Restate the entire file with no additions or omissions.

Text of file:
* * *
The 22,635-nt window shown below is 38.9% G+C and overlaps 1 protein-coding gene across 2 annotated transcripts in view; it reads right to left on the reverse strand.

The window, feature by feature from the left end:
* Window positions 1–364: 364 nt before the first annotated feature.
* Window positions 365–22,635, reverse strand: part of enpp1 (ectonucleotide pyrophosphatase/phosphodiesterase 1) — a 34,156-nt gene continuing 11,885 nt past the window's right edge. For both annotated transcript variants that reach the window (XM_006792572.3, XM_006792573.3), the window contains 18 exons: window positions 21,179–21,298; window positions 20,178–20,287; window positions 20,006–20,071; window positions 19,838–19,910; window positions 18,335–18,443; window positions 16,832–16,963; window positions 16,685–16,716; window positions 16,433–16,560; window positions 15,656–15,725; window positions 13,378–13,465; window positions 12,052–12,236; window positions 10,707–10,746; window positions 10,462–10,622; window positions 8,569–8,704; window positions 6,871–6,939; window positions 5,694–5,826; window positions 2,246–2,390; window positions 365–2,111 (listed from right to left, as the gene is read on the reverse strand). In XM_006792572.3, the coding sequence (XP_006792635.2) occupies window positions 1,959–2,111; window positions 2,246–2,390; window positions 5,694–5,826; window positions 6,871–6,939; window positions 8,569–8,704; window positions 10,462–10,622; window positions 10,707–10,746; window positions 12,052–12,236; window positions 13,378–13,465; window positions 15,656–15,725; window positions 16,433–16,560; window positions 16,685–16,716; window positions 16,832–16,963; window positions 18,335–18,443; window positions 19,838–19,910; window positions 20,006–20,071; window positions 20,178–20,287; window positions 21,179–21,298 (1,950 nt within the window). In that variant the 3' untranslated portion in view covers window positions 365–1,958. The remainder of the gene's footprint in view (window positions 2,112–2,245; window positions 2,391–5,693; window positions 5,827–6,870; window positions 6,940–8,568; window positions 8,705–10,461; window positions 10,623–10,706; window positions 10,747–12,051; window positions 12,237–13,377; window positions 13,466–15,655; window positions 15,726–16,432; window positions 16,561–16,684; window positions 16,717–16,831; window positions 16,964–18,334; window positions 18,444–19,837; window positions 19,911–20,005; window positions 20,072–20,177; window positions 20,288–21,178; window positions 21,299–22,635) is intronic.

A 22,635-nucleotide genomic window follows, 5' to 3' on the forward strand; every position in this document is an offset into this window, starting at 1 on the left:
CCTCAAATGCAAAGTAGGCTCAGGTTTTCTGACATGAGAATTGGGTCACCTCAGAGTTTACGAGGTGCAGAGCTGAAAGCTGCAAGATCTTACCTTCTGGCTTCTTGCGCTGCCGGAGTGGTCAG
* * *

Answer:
The 22,635-nt window shown below is 38.9% G+C and overlaps 1 protein-coding gene across 2 annotated transcripts in view; it reads right to left on the reverse strand.

The window, feature by feature from the left end:
* Window positions 1–364: 364 nt before the first annotated feature.
* Window positions 365–22,635, reverse strand: part of enpp1 (ectonucleotide pyrophosphatase/phosphodiesterase 1) — a 34,156-nt gene continuing 11,885 nt past the window's right edge. For both annotated transcript variants that reach the window (XM_006792572.3, XM_006792573.3), the window contains 18 exons: window positions 21,179–21,298; window positions 20,178–20,287; window positions 20,006–20,071; window positions 19,838–19,910; window positions 18,335–18,443; window positions 16,832–16,963; window positions 16,685–16,716; window positions 16,433–16,560; window positions 15,656–15,725; window positions 13,378–13,465; window positions 12,052–12,236; window positions 10,707–10,746; window positions 10,462–10,622; window positions 8,569–8,704; window positions 6,871–6,939; window positions 5,694–5,826; window positions 2,246–2,390; window positions 365–2,111 (listed from right to left, as the gene is read on the reverse strand). In XM_006792572.3, the coding sequence (XP_006792635.2) occupies window positions 1,959–2,111; window positions 2,246–2,390; window positions 5,694–5,826; window positions 6,871–6,939; window positions 8,569–8,704; window positions 10,462–10,622; window positions 10,707–10,746; window positions 12,052–12,236; window positions 13,378–13,465; window positions 15,656–15,725; window positions 16,433–16,560; window positions 16,685–16,716; window positions 16,832–16,963; window positions 18,335–18,443; window positions 19,838–19,910; window positions 20,006–20,071; window positions 20,178–20,287; window positions 21,179–21,298 (1,950 nt within the window). In that variant the 3' untranslated portion in view covers window positions 365–1,958. The remainder of the gene's footprint in view (window positions 2,112–2,245; window positions 2,391–5,693; window positions 5,827–6,870; window positions 6,940–8,568; window positions 8,705–10,461; window positions 10,623–10,706; window positions 10,747–12,051; window positions 12,237–13,377; window positions 13,466–15,655; window positions 15,726–16,432; window positions 16,561–16,684; window positions 16,717–16,831; window positions 16,964–18,334; window positions 18,444–19,837; window positions 19,911–20,005; window positions 20,072–20,177; window positions 20,288–21,178; window positions 21,299–22,635) is intronic.

A 22,635-nucleotide genomic window follows, 5' to 3' on the forward strand; every position in this document is an offset into this window, starting at 1 on the left:
CCTCAAATGCAAAGTAGGCTCAGGTTTTCTGACATGAGAATTGGGTCACCTCAGAGTTTACGAGGTGCAGAGCTGAAAGCTGCAAGATCTTACCTTCTGGCTTCTTGCGCTGCCGGAGTGGTCAG